The 14-3-3 proteins are a highly conserved family of proteins involved in the regulation of cell survival, apoptosis, proliferation and checkpoint control (1-5). Biological regulation by 14-3-3 is mediated through phosphorylation-dependent protein-protein interactions (6). Two different phospho-Ser-containing motifs are found within nearly all known 14-3-3 binding proteins (7). Motif 1 (Arg/Lys and Ser at positions -3 and -2, phospho-Ser at position 0, and Pro at position +2) is found in critical regulatory proteins including Bad, cdc25c, FKHRL1, PKC and c-Raf (5,7).
Suitable for use in ELISA, Western Blot and Immunoprecipitation. Other applications not tested.
Peptide ELISA: 1:1000
Western Blot: 1:4000
Immunoprecipitation: 1:20 (Denatured proteins).
Optimal dilutions to be determined by the researcher.
Storage and Stability:
May be stored at 4°C for short-term only. Aliquot to avoid repeated freezing and thawing. Store at -20°C. Aliquots are stable for at least 12 months. For maximum recovery of product, centrifuge the original vial after thawing and prior to removing the cap.
| Not determined|
|Synthetic phospho-(Ser) 14-3-3 binding motif peptides (KLH).|
|Supplied as a liquid in 10mM sodium HEPES, pH 7.5, 150mM sodium chloride, 0.1mg/ml BSA, 0.02% sodium azide, 50% glycerol.|
|Recognizes peptides/proteins containing phospho-Ser surrounded by Pro at the +2 position and Arg/Lys at the -3 position. By ELISA, recognizes a wide range of peptides containing this phosphorylated 14-3-3 binding motif in a manner that is phospho-specific and largely independent of the surrounding amino acid sequence. Weakly crossreacts with sequences containing phospho-Thr instead of phospho-Ser in this motif and with sequences containing phospho-Ser surrounded by Phe at the +1 position and Arg/Lys at the -3 position. No crossreactivity is observed with corresponding nonphosphorylated sequences.|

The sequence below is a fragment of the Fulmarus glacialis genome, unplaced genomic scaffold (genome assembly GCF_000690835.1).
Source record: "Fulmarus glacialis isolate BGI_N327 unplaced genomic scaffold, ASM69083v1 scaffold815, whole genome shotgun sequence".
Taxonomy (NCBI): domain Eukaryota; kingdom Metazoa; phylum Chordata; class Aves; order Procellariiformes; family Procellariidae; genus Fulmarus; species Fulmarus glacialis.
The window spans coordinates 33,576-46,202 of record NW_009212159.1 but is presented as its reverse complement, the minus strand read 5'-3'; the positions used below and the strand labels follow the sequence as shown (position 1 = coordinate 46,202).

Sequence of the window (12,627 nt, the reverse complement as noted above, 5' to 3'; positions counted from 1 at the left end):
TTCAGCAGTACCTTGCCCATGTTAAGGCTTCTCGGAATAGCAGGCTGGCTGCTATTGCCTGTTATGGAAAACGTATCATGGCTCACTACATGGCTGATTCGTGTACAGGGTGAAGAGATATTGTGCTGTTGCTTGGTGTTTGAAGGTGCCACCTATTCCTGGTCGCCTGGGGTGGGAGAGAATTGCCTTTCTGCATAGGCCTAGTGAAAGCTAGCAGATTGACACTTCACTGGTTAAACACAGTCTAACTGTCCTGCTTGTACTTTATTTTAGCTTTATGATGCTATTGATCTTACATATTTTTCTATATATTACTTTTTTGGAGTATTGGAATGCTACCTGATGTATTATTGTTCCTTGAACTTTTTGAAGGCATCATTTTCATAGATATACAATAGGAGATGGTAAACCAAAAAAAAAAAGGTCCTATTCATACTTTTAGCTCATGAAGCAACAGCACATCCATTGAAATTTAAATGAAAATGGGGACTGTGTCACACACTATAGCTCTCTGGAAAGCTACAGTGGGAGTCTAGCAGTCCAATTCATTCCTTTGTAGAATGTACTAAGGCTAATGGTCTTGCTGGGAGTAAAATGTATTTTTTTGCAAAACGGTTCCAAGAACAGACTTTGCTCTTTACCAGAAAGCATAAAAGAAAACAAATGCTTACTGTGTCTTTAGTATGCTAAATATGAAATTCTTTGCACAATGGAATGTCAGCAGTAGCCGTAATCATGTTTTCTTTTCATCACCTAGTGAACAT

|Intended for research use only. Not for use in human, therapeutic, or diagnostic applications.|
1. Aitken, A., Trends Biochem. Sci. 20: 95-97 (1995). 2. Zha, J., et al., Cell 87: 619–628 (1996). 3. Piwnica-Worms, H., Nature 401: 535-537 (1999). 4. Tzivion, G., et al., Nature 394: 88-92 (1998). 5. Xing, H., EMBO J. 19: 349-358 (2000). 7. Muslin, A.J., Cell 84: 889-897 (1996). 7. Yaffe, M.B., et al., Cell 91: 961-971 (1997).|